The factors hindering girls’ education in Pakistan are multifaceted. The financial situation of families, cultural bias, tradition, and concerns for the safety of girls play a major role and any combination of these factors makes the situation for girls’ education even graver. The parity index for education in Pakistan is skewed at multiple levels with inequalities in both educational inputs and outputs persisting across regions, genders, and different income groups. This situation is reflected in basic indicators for education, especially for girls as out of 31 million girls of primary school age who are out of school worldwide, more than 4.5 million live in Pakistan.
Despite numerous challenges for girls’ education, there is evidence of an increasing demand for girls’ education in Pakistan, with the ratio of female to male primary enrollment in Pakistan rising from 52 percent in 1991 to 88 percent in 2013. In remote, underserved, and conflict-prone areas this demand is usually met by non-state providers. Home-based and community-based schools provided by the nonprofit sector have become the prevalent models for mainstream educational services. These models provide culturally acceptable, flexible, and feasible options for education that are relevant to the specific contextual needs of girls and their families. These models are often better suited for girls, because of their geographic and cultural proximity, resulting in social acceptance of the service providers; feasible accountability resting with the community adding to the trustworthiness of schools felt among parents; and flexibility and creativity in using school inputs like to meet local needs like gender and qualifications of teachers, teaching materials, subjects and school timings.
There are a number of nongovernmental organizations and individuals like BRAC in Bangladesh and Escuela Nueva in Colombia providing contextualized solutions for educating underserved and inaccessible communities where girls are the most disadvantaged. These establishments accommodate the diversity of stakeholders’ backgrounds, needs, and circumstances and provide customized education services. Despite being successful and exemplary, these initiatives, dispersed in pockets throughout Pakistan, remain limited in reach. To facilitate learning across the country through multiple pathways, it is vital to ensure these innovative models are sustainable and scalable. Here the lack of policy and system support and low community engagement are crucial missing links. Furthermore, the adaptability and flexibility of these models—what makes them effective at accommodating the needs of communities—also makes them hard to scale and especially difficult to fit into existing government structures.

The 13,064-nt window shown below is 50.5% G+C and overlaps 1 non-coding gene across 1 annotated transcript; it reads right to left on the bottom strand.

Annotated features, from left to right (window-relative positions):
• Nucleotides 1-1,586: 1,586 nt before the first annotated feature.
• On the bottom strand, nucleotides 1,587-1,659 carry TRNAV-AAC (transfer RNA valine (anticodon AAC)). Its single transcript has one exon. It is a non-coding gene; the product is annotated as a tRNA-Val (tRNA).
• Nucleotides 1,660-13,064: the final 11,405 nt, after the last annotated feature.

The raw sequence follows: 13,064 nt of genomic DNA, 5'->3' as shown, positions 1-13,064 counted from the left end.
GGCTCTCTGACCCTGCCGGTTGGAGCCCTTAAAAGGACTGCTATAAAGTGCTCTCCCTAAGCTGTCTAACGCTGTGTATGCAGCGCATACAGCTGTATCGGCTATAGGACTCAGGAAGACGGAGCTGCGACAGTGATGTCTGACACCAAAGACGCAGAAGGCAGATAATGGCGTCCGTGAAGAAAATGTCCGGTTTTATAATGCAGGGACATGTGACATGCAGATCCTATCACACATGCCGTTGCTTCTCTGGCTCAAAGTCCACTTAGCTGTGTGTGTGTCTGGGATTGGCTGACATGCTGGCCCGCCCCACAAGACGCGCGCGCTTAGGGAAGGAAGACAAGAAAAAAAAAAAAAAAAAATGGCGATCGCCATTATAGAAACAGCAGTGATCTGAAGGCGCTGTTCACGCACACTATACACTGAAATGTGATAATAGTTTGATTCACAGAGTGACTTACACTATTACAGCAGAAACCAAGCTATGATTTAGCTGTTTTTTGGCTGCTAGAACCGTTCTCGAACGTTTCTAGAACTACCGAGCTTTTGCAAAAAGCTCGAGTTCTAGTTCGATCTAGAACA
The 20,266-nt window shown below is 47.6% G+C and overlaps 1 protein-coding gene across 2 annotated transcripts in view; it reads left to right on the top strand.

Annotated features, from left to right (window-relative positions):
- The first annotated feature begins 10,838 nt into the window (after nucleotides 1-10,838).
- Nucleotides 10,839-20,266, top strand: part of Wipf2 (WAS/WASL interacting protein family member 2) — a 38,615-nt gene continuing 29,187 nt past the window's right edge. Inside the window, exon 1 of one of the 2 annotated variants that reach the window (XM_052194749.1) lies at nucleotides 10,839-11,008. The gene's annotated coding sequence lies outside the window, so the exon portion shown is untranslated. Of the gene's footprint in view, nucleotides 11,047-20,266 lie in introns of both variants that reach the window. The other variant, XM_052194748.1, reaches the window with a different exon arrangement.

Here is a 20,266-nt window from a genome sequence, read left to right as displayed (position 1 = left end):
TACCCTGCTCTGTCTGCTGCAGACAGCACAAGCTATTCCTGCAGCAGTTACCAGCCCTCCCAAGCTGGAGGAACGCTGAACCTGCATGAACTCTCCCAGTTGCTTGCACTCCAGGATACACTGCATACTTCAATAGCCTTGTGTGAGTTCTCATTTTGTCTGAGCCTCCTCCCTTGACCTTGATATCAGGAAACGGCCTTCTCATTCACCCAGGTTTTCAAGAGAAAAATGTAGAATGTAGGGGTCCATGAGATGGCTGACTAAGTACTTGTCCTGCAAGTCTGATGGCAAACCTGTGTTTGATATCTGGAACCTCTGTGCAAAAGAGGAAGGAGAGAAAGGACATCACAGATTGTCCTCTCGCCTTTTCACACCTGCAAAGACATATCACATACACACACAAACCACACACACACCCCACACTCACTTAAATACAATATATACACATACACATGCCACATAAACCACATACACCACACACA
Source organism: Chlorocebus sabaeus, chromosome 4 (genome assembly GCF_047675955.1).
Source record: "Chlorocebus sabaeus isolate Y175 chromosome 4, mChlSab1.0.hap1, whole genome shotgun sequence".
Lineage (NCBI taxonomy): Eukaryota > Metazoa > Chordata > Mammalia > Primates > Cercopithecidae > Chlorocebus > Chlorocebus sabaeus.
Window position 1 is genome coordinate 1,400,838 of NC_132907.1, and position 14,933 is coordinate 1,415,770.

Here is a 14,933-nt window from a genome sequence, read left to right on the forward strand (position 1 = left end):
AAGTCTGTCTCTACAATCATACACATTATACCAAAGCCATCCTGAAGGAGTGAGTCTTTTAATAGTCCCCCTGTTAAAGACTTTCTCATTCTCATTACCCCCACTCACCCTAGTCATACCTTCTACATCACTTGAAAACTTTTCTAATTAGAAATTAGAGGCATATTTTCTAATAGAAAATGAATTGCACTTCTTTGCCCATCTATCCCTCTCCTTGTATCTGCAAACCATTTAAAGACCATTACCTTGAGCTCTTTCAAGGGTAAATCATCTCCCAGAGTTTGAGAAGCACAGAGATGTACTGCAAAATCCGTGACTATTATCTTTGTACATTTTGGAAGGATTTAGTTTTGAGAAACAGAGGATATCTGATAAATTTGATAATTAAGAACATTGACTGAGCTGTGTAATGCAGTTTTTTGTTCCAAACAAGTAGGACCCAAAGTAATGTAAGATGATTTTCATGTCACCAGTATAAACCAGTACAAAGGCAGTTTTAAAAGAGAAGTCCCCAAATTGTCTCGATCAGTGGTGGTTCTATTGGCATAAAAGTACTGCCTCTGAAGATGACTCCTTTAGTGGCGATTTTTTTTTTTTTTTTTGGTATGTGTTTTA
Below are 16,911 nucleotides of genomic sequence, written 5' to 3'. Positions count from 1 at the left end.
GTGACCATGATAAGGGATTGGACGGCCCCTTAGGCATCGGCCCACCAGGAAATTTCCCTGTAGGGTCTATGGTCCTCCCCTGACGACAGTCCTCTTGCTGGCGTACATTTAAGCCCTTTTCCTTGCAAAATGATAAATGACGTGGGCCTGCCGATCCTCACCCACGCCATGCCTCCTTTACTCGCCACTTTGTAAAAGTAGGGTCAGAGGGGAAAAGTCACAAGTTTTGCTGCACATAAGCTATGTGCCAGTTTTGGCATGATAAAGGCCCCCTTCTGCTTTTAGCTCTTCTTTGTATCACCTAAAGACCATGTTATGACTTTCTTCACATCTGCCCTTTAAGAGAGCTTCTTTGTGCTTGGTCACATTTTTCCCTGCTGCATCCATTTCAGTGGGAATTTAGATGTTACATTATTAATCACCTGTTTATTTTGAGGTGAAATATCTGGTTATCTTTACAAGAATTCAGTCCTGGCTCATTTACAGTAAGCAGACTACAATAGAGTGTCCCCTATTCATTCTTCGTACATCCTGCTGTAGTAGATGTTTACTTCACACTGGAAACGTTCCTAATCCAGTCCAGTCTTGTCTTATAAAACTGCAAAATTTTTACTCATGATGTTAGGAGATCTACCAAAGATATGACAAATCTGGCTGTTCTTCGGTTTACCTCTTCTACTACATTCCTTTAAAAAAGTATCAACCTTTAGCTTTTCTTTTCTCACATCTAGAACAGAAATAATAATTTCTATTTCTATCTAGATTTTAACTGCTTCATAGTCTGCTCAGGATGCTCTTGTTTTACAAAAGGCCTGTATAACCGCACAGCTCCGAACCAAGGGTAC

As an Echidna scholar at Brookings, my research is framed within the argument that models for girls’ education must be localized and delivered through adaptable services, contextualized approaches, and flexible strategies. Drawing from a series of case studies, I will explore two issues. First, I will examine the significance of using localized approaches for improving girls’ access to education in three different contexts: i) in a state of fragility, ii) in an urban slum area, and iii) in a socially conservative area resistant to education provision for girls. Second, I will investigate the implications for scaling up and sustaining these contextually specific innovative models for girls’ education. To this end, I will explore diverse social, cultural and financial environments and contextualized issues of girls’ education in Pakistan, which can often get steamrolled when packaged into national scenarios.
To provide evidence that could support the formulation of a national strategy for scaling up community-based schools for girls in Pakistan, this research will address both policy gaps and community engagement issues in order to define new ways of establishing institutional partnerships among the public, private, and civil society sectors.